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Please E-mail suggested additions, comments and/or corrections to Kent@MoreLaw.Com.

Date: 09-10-2001

Case Style: Brotman v. East Lake Creek Ranch, L.L.P.

Case Number: 99SC713

Judge: Bender

Court: Supreme Court of Colorado

Plaintiff's Attorney: John W. Dunn of Dunn & Abpalnalp, P.C., Vail, Colorado and Robert S. Slosky and Gregory Smith of Fairfield and Woods, P.C., Denver, Colorado

Defendant's Attorney: Donald M. Ostrander and James Birch of Duncan, Ostrander & Dingess, P.C., Denver, Colorado for Robert Brotman.

Ken Salazar, Attorney General, D. Edgar Hamrick, Assistant Attorney General, Natural Resources and Environment Section, Denver Colorado for the State Board of Land Commissioners and State of Colorado

Description: In this appeal, we hold that because the Colorado Enabling Act imposes a trust on the state of Colorado to manage the school lands given to Colorado for the benefit of Colorado’s public schools, and not for the benefit of taxpayers at large, the East Lake Creek Ranch does not have standing to enjoin a Land Board transaction as a trust beneficiary, as a taxpayer, or as an adjacent land owner.

The Ranch sued to enjoin the operation of an agreement between the Petitioners State Board of Land Commissioners (Land Board or Board) and Robert Brotman in which Brotman would gain title to school land managed by the Land Board. The trial court found that the Ranch had derivative taxpayer standing and granted a preliminary injunction. The court of appeals determined that the Ranch had direct taxpayer standing and standing as a trust beneficiary and affirmed.

In Andrus v. Utah, 446 U.S. 500, 520-24 (1980) (Powell, J. dissenting), Justice Powell summarized the history of congressional grants in state enabling acts of land for school use. Each of the 13 States forming the Union had sovereign authority over the lands within its borders. This land provided those states with a tax base for the support of education and other governmental functions. Id. at 522. On the other hand, in 1802, settlers in what is now Ohio, sought statehood within a portion of the Northwest Territory and encountered a different situation: large portions of the proposed state belonged to the federal government. Id. Thus, unless the federal government waived its immunity from taxation, the new state would not have an adequate tax base. In order to place Ohio on an equal footing with the original states, Congress enacted a compromise that “set a pattern followed in the admission of virtually every other state.” Id. “As consideration for each new State’s pledge not to tax federal lands, Congress granted the State a fixed proportion of the lands within its borders for the support of public education.” Id. at 523. To ensure that each new state would receive a random cross-section of public land, the federal government granted certain numbered “sections” of land within each “township.” Id.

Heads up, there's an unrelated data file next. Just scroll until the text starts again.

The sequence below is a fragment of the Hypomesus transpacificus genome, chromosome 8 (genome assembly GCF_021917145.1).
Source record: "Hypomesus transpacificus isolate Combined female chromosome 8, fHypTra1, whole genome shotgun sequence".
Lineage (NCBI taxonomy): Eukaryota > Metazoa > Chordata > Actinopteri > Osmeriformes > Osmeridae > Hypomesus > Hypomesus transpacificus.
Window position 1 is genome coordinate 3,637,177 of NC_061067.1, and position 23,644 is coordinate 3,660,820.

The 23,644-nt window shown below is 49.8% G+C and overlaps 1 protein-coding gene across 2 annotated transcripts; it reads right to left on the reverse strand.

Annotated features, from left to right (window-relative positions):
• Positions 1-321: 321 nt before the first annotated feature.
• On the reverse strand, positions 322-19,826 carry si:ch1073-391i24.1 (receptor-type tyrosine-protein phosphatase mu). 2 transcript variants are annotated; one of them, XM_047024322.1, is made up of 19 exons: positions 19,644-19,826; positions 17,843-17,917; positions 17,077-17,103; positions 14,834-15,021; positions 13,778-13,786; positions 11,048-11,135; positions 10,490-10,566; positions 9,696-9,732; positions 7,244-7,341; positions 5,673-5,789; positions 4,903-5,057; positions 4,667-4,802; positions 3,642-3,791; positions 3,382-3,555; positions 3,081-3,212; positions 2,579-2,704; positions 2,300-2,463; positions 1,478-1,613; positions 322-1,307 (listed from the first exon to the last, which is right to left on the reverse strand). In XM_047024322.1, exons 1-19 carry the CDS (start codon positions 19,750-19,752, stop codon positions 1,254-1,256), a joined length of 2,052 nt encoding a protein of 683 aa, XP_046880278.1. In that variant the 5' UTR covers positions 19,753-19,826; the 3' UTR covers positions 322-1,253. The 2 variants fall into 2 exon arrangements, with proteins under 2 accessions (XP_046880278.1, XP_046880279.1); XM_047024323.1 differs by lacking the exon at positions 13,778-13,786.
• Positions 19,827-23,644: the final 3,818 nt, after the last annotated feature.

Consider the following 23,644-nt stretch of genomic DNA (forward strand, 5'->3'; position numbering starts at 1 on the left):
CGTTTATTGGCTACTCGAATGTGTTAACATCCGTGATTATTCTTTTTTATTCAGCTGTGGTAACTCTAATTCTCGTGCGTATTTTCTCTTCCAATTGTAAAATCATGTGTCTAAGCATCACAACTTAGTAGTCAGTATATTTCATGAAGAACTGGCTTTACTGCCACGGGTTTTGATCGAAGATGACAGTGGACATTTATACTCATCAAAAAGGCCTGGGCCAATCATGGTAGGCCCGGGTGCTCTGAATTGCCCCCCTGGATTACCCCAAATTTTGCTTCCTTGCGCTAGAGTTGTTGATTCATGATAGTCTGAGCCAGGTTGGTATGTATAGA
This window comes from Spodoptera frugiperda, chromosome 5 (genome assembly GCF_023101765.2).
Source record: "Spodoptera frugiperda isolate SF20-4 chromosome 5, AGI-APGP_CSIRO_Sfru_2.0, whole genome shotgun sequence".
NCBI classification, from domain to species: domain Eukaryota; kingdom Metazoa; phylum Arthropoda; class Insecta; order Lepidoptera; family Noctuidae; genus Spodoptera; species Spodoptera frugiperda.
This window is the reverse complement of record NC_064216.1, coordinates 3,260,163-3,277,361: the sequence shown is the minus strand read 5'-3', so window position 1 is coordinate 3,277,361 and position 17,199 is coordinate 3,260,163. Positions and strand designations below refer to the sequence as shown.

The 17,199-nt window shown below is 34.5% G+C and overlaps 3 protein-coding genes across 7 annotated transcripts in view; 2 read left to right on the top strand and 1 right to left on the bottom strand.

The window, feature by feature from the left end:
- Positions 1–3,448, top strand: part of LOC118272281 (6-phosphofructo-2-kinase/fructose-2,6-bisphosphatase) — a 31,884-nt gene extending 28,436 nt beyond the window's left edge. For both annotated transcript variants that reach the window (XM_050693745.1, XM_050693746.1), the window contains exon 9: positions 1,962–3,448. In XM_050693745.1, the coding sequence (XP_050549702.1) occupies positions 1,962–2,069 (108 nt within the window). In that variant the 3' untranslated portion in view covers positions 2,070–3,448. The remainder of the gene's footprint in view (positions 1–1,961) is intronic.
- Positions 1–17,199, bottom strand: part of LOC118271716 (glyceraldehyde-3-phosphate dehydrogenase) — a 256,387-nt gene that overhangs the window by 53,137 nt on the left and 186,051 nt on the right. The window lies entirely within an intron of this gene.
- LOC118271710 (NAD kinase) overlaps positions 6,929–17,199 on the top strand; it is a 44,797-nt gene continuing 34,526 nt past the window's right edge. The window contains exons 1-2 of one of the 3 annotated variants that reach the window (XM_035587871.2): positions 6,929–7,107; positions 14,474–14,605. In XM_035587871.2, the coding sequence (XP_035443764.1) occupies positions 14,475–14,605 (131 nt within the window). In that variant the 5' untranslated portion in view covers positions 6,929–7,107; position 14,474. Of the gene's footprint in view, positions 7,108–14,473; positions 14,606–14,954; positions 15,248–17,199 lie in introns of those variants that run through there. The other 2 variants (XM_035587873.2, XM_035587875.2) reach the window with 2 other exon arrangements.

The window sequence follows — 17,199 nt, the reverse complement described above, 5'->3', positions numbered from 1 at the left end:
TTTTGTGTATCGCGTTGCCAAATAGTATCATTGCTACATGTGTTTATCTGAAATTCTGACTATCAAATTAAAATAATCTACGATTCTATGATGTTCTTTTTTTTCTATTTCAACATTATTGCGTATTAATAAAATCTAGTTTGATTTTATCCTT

In Colorado’s case, Congress provided in the 1875 Colorado Enabling Act that, should the inhabitants of the Territory of Colorado pass a state constitution and form a state, the federal government would grant, among other things, two sections in each township to the new state “for the support of the common schools.” 18 Stat. 474 (1875); Enabling Act § 7, 1 C.R.S. (2000) at 27. The Enabling Act allowed the state to sell these lands, but only at a public sale and for no less than $2.50 per acre, and mandated that the proceeds from such sales be put in a permanent school fund, the interest from which the state must spend in support of the common schools. Enabling Act § 14, 1 C.R.S. at 28.

In 1876, Colorado’s leaders convened a constitutional convention and approved our constitution. The Colorado constitution established a State Board of Land Commissioners to manage the lands granted to the new state in the Enabling Act. Colo. Const. art. IX, §§ 9, 10.

The Land Board currently manages approximately three million surface acres and four million mineral acres in the state, direct income from which generated more than $22 million for schools in fiscal year 1999-2000. Colorado Land Board 2000 Annual Report, available at http://trustlands.state.co.us/2000%20Annual%20Report/colorado_land_board_2000_annual_.htm. In addition, interest from the permanent school fund generated approximately $20 million. Id. Our constitution requires that the income generated from the Land Board’s management of school lands and the permanent school fund be distinct from and in addition to revenue appropriated for public education. See Colo. Const. art IX, § 3. Thus, the $42 million generated by the school lands in fiscal year 1999- 2000 is distinct from and in addition to the approximately $5 billion in revenue appropriated for public education that same year.

* * *

Click the case caption above for the full text of the Court's opinion.

Outcome: Reversed

Plaintiff's Experts: Unknown

Defendant's Experts: Unknown

Comments: E-mail suggested corrections, comments and/or corrections to: Kent Morlan


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